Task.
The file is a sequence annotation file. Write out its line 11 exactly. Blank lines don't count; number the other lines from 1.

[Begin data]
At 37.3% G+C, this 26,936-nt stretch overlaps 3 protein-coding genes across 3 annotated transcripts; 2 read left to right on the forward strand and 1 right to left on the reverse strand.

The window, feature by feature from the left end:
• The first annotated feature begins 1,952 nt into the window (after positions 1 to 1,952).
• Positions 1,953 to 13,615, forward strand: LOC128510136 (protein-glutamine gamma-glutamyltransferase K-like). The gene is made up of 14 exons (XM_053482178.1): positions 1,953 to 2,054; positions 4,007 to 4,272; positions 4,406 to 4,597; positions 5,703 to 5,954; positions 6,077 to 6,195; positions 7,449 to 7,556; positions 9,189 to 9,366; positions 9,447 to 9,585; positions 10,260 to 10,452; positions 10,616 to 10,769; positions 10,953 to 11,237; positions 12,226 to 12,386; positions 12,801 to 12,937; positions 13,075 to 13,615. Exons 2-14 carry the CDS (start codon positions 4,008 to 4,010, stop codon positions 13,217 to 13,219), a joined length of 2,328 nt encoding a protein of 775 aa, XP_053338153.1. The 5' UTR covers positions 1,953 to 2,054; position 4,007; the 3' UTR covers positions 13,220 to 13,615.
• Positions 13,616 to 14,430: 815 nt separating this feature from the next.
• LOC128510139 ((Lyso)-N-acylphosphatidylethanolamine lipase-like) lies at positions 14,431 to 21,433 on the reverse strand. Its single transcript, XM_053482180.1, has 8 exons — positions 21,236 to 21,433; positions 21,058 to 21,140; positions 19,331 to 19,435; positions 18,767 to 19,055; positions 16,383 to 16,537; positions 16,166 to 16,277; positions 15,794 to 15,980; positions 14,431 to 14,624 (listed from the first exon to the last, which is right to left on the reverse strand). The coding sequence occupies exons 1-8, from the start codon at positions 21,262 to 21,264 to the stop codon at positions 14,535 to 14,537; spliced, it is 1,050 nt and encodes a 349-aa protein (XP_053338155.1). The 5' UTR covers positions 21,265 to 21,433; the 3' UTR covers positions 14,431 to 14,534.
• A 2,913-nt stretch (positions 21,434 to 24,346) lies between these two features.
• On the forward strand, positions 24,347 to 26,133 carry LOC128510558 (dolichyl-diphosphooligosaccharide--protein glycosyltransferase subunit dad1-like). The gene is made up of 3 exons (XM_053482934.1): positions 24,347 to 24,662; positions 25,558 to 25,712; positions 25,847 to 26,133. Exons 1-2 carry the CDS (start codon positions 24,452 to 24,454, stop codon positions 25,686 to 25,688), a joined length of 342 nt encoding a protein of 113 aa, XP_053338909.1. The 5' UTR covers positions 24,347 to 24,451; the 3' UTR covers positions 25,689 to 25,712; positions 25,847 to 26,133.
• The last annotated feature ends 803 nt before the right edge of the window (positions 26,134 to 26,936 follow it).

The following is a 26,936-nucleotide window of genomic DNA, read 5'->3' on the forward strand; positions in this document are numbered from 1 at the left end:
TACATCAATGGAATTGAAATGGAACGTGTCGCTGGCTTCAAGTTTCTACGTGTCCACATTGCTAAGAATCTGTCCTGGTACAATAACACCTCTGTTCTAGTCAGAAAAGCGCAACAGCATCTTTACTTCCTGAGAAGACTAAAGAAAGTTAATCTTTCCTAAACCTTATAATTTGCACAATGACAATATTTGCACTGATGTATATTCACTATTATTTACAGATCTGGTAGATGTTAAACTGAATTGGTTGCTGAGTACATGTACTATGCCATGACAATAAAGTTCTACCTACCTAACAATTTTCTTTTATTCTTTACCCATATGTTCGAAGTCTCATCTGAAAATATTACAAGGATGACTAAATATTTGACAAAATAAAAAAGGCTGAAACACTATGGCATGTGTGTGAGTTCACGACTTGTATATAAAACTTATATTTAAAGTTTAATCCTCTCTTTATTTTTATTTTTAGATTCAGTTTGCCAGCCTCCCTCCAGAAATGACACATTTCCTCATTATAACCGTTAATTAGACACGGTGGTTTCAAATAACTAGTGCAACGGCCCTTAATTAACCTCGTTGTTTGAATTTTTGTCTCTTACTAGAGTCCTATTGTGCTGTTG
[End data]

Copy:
TACATCAATGGAATTGAAATGGAACGTGTCGCTGGCTTCAAGTTTCTACGTGTCCACATTGCTAAGAATCTGTCCTGGTACAATAACACCTCTGTTCTAGTCAGAAAAGCGCAACAGCATCTTTACTTCCTGAGAAGACTAAAGAAAGTTAATCTTTCCTAAACCTTATAATTTGCACAATGACAATATTTGCACTGATGTATATTCACTATTATTTACAGATCTGGTAGATGTTAAACTGAATTGGTTGCTGAGTACATGTACTATGCCATGACAATAAAGTTCTACCTACCTAACAATTTTCTTTTATTCTTTACCCATATGTTCGAAGTCTCATCTGAAAATATTACAAGGATGACTAAATATTTGACAAAATAAAAAAGGCTGAAACACTATGGCATGTGTGTGAGTTCACGACTTGTATATAAAACTTATATTTAAAGTTTAATCCTCTCTTTATTTTTATTTTTAGATTCAGTTTGCCAGCCTCCCTCCAGAAATGACACATTTCCTCATTATAACCGTTAATTAGACACGGTGGTTTCAAATAACTAGTGCAACGGCCCTTAATTAACCTCGTTGTTTGAATTTTTGTCTCTTACTAGAGTCCTATTGTGCTGTTG